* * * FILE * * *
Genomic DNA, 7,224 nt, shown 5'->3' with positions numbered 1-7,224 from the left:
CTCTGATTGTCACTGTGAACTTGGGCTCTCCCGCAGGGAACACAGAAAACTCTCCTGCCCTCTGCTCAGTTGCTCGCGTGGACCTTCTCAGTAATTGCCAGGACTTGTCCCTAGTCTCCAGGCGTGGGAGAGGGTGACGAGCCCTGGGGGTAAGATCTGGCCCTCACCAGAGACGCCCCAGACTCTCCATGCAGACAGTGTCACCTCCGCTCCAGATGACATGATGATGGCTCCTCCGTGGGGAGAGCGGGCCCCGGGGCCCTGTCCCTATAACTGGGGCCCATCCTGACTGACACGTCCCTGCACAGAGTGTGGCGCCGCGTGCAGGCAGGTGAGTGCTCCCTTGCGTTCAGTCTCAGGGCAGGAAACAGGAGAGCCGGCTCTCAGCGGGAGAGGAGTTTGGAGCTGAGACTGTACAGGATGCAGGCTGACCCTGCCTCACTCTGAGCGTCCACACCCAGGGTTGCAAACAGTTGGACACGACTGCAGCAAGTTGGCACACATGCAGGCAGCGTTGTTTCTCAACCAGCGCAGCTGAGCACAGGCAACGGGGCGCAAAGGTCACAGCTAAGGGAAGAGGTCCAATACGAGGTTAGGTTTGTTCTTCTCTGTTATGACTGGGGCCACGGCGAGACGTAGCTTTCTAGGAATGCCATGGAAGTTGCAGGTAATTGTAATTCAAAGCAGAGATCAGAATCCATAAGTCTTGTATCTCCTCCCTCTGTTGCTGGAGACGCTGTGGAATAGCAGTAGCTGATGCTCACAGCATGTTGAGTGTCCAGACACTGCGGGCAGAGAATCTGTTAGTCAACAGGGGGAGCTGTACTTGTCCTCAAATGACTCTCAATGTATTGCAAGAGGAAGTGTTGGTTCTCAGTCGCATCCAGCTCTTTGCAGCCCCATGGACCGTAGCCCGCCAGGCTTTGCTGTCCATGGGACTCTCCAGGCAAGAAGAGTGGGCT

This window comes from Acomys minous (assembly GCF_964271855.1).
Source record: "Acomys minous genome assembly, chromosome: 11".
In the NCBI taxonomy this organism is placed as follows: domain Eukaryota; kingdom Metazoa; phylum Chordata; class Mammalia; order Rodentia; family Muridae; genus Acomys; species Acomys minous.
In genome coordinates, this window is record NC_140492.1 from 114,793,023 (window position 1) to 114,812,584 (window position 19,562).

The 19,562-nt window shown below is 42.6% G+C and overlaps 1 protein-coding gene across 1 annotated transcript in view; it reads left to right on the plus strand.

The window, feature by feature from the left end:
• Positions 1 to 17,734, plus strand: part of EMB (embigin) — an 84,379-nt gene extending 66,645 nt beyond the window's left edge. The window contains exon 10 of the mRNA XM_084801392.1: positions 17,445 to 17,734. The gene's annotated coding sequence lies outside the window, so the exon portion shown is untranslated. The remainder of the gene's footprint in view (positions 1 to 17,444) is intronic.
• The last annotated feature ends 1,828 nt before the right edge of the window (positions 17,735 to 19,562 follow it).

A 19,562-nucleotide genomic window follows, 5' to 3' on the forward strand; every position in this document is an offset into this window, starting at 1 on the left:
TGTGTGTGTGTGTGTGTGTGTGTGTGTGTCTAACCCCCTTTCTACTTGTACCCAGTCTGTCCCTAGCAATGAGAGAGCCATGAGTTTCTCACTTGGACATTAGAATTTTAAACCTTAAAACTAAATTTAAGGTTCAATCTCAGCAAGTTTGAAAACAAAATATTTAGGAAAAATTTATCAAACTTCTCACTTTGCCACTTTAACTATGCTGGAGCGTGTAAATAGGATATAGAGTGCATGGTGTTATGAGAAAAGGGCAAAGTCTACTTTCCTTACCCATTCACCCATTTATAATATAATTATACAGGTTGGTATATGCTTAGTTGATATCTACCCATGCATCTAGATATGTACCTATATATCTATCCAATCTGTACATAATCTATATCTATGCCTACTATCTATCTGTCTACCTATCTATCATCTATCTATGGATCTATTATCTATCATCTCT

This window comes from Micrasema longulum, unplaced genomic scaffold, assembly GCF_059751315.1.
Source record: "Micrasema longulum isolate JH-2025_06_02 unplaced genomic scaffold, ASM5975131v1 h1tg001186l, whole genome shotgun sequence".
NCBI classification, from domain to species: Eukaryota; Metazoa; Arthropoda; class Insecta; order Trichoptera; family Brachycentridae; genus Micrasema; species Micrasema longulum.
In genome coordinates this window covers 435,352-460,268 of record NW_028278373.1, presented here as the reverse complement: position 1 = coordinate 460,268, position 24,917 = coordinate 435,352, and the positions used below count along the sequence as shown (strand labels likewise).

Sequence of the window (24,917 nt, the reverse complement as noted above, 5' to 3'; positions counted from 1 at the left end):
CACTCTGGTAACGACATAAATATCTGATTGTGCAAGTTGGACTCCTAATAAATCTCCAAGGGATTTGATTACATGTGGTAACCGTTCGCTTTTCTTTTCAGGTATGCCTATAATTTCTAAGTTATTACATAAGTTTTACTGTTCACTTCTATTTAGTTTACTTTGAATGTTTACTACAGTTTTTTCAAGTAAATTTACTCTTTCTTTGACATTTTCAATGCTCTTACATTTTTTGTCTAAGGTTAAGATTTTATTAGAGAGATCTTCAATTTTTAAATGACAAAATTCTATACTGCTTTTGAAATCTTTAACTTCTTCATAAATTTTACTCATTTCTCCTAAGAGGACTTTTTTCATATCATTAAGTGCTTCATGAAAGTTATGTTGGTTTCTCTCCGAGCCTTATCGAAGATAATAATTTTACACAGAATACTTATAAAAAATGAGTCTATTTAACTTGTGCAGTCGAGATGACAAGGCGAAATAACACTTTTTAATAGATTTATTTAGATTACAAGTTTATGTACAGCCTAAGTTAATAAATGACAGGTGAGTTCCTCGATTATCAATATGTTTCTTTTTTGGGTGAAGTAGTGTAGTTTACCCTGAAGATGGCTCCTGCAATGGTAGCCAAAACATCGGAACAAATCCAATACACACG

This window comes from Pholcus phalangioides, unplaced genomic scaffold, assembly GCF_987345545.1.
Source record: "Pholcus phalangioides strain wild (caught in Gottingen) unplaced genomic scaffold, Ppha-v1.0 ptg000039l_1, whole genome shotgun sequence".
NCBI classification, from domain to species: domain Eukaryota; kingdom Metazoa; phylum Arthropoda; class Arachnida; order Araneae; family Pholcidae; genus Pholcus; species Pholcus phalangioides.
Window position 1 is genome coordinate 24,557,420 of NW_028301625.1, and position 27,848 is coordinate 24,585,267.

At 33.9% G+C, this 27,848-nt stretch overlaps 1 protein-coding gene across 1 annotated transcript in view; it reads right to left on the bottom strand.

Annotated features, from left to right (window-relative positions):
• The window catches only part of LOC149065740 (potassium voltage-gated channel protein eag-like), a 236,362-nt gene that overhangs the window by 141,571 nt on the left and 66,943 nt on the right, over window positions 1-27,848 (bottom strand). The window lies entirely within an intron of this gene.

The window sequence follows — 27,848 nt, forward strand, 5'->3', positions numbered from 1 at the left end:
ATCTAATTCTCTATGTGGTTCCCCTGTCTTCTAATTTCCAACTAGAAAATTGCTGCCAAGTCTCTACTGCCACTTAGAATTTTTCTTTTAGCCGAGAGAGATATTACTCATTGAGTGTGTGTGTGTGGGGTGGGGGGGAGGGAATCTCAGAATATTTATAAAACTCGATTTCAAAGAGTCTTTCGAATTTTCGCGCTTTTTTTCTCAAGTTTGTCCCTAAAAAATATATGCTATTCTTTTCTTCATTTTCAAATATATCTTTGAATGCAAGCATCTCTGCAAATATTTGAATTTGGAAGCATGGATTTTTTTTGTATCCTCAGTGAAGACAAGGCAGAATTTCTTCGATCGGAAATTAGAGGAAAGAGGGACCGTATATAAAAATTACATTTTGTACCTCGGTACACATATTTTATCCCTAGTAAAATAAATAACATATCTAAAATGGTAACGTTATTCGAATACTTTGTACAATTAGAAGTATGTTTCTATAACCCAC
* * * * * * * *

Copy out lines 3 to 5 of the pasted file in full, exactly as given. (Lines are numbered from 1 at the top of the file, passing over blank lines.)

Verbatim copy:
This window comes from Acomys minous (assembly GCF_964271855.1).
Source record: "Acomys minous genome assembly, chromosome: 11".
In the NCBI taxonomy this organism is placed as follows: domain Eukaryota; kingdom Metazoa; phylum Chordata; class Mammalia; order Rodentia; family Muridae; genus Acomys; species Acomys minous.